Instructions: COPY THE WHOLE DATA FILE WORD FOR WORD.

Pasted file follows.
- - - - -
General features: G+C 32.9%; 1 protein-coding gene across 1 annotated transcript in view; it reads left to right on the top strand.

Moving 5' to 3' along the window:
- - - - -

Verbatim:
General features: G+C 32.9%; 1 protein-coding gene across 1 annotated transcript in view; it reads left to right on the top strand.

Moving 5' to 3' along the window: